Wednesday, March 19, 2014

A Practical Guide for the Light Infantry Officer

Regency England was a nation at war for nearly twenty-five years--much longer than the 1811-1820 span of the actual Regency. Publications of the era sometimes reflect the emphasis on military and naval affairs. One such book is "A Practical Guide for the Light Infantry Officer", published in 1806.

Once a young man had bought his commission, he really needed to buy this book. It has all the basics: how to advance; how to retreat; how to fire; how to parade. There are details on 'securing a wood' and how to carry arms as well as:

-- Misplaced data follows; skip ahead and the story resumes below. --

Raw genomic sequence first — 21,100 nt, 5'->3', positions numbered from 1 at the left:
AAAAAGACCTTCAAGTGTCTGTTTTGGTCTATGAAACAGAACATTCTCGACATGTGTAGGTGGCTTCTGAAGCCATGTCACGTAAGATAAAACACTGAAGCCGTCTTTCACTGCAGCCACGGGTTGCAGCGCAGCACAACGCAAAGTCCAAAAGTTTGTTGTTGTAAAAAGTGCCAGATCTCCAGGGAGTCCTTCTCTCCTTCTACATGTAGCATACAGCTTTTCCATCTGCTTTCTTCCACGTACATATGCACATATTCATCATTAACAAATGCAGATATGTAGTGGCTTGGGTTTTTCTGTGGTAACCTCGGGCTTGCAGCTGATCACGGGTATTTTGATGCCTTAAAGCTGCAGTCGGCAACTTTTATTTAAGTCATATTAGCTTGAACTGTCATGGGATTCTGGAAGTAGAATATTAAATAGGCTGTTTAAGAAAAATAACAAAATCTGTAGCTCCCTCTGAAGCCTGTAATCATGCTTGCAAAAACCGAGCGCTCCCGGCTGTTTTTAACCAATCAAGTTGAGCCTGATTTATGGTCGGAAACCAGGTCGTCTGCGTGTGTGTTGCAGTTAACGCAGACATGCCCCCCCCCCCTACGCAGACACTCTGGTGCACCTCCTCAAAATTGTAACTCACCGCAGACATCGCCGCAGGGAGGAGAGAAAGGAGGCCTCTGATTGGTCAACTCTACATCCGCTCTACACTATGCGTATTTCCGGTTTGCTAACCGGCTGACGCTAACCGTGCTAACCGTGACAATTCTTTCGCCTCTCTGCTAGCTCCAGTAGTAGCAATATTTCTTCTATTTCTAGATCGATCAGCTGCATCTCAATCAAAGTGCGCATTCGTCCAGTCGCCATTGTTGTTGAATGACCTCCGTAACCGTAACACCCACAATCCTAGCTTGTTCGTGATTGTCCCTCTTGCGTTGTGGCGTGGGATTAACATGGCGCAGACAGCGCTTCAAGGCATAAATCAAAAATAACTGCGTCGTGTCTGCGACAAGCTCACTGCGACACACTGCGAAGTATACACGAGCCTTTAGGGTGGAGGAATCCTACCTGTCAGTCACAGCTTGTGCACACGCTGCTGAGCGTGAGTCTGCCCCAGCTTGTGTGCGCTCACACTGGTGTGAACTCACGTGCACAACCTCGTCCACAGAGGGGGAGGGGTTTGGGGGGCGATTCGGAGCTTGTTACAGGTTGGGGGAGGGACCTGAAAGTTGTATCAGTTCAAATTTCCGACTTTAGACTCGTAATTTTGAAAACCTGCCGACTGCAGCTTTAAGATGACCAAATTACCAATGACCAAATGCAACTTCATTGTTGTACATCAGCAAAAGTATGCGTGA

Communication by bugle and drum was an essential part of infantry work. The Practical Guide provides details of the signals and even music scores of the notes:

The "Plates" in this guide are a disappointment. Rather than showing dashing uniforms or dramatic engagements, they are dry little charts with stick soldiers. It would require study to make sense of their use.
 But the sentiments in the Guide are all that one could desire. The young officer is told his duty, and the best way to accomplish it.
What more could one expect of such a book?

'Til next time,


A Practical Guide for the Light Infantry Officer is available for download from Google Books.